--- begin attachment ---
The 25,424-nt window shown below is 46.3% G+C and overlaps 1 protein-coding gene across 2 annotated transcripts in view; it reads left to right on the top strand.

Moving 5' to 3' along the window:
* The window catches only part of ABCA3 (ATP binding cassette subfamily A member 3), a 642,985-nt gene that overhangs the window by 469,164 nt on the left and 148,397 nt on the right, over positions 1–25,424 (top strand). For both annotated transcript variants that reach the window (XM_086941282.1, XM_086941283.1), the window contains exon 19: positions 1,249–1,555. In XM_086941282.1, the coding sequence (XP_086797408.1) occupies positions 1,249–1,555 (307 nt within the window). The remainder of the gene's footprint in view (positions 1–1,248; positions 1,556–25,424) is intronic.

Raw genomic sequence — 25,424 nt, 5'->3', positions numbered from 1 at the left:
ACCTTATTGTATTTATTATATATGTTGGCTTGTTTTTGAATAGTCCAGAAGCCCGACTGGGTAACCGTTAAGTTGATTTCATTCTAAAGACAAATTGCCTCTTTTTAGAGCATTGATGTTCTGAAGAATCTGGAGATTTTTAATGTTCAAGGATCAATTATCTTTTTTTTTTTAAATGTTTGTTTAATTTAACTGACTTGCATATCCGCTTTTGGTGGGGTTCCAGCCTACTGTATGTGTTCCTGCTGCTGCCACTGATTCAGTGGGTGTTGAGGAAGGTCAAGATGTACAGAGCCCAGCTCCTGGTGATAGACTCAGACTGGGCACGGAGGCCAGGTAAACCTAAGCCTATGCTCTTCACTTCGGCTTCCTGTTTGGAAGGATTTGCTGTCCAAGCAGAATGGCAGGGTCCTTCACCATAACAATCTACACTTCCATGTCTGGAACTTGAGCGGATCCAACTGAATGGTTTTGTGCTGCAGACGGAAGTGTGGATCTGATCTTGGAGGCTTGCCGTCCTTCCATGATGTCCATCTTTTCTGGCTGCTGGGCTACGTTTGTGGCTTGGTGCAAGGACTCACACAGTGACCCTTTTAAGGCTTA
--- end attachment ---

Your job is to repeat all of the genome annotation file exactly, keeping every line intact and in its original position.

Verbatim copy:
The 25,424-nt window shown below is 46.3% G+C and overlaps 1 protein-coding gene across 2 annotated transcripts in view; it reads left to right on the top strand.

Moving 5' to 3' along the window:
* The window catches only part of ABCA3 (ATP binding cassette subfamily A member 3), a 642,985-nt gene that overhangs the window by 469,164 nt on the left and 148,397 nt on the right, over positions 1–25,424 (top strand). For both annotated transcript variants that reach the window (XM_086941282.1, XM_086941283.1), the window contains exon 19: positions 1,249–1,555. In XM_086941282.1, the coding sequence (XP_086797408.1) occupies positions 1,249–1,555 (307 nt within the window). The remainder of the gene's footprint in view (positions 1–1,248; positions 1,556–25,424) is intronic.

Raw genomic sequence — 25,424 nt, 5'->3', positions numbered from 1 at the left:
ACCTTATTGTATTTATTATATATGTTGGCTTGTTTTTGAATAGTCCAGAAGCCCGACTGGGTAACCGTTAAGTTGATTTCATTCTAAAGACAAATTGCCTCTTTTTAGAGCATTGATGTTCTGAAGAATCTGGAGATTTTTAATGTTCAAGGATCAATTATCTTTTTTTTTTTAAATGTTTGTTTAATTTAACTGACTTGCATATCCGCTTTTGGTGGGGTTCCAGCCTACTGTATGTGTTCCTGCTGCTGCCACTGATTCAGTGGGTGTTGAGGAAGGTCAAGATGTACAGAGCCCAGCTCCTGGTGATAGACTCAGACTGGGCACGGAGGCCAGGTAAACCTAAGCCTATGCTCTTCACTTCGGCTTCCTGTTTGGAAGGATTTGCTGTCCAAGCAGAATGGCAGGGTCCTTCACCATAACAATCTACACTTCCATGTCTGGAACTTGAGCGGATCCAACTGAATGGTTTTGTGCTGCAGACGGAAGTGTGGATCTGATCTTGGAGGCTTGCCGTCCTTCCATGATGTCCATCTTTTCTGGCTGCTGGGCTACGTTTGTGGCTTGGTGCAAGGACTCACACAGTGACCCTTTTAAGGCTTA